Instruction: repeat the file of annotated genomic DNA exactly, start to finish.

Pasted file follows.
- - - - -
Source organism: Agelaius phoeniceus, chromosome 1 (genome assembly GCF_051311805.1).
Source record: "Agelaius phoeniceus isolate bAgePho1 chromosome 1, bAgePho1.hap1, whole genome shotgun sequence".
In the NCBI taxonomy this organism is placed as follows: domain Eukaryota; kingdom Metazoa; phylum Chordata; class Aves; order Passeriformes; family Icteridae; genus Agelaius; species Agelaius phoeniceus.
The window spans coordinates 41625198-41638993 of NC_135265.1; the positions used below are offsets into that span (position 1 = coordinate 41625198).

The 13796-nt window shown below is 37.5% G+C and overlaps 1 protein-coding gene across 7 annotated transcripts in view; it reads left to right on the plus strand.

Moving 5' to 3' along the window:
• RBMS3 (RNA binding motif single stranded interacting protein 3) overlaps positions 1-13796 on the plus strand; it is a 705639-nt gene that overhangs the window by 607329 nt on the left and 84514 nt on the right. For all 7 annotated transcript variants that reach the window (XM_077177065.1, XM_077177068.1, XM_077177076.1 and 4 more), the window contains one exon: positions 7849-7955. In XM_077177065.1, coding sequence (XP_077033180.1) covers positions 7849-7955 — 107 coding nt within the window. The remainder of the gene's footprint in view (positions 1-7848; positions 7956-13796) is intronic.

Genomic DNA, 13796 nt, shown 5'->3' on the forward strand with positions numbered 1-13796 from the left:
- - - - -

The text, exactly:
Source organism: Agelaius phoeniceus, chromosome 1 (genome assembly GCF_051311805.1).
Source record: "Agelaius phoeniceus isolate bAgePho1 chromosome 1, bAgePho1.hap1, whole genome shotgun sequence".
In the NCBI taxonomy this organism is placed as follows: domain Eukaryota; kingdom Metazoa; phylum Chordata; class Aves; order Passeriformes; family Icteridae; genus Agelaius; species Agelaius phoeniceus.
The window spans coordinates 41625198-41638993 of NC_135265.1; the positions used below are offsets into that span (position 1 = coordinate 41625198).

The 13796-nt window shown below is 37.5% G+C and overlaps 1 protein-coding gene across 7 annotated transcripts in view; it reads left to right on the plus strand.

Moving 5' to 3' along the window:
• RBMS3 (RNA binding motif single stranded interacting protein 3) overlaps positions 1-13796 on the plus strand; it is a 705639-nt gene that overhangs the window by 607329 nt on the left and 84514 nt on the right. For all 7 annotated transcript variants that reach the window (XM_077177065.1, XM_077177068.1, XM_077177076.1 and 4 more), the window contains one exon: positions 7849-7955. In XM_077177065.1, coding sequence (XP_077033180.1) covers positions 7849-7955 — 107 coding nt within the window. The remainder of the gene's footprint in view (positions 1-7848; positions 7956-13796) is intronic.

Genomic DNA, 13796 nt, shown 5'->3' on the forward strand with positions numbered 1-13796 from the left: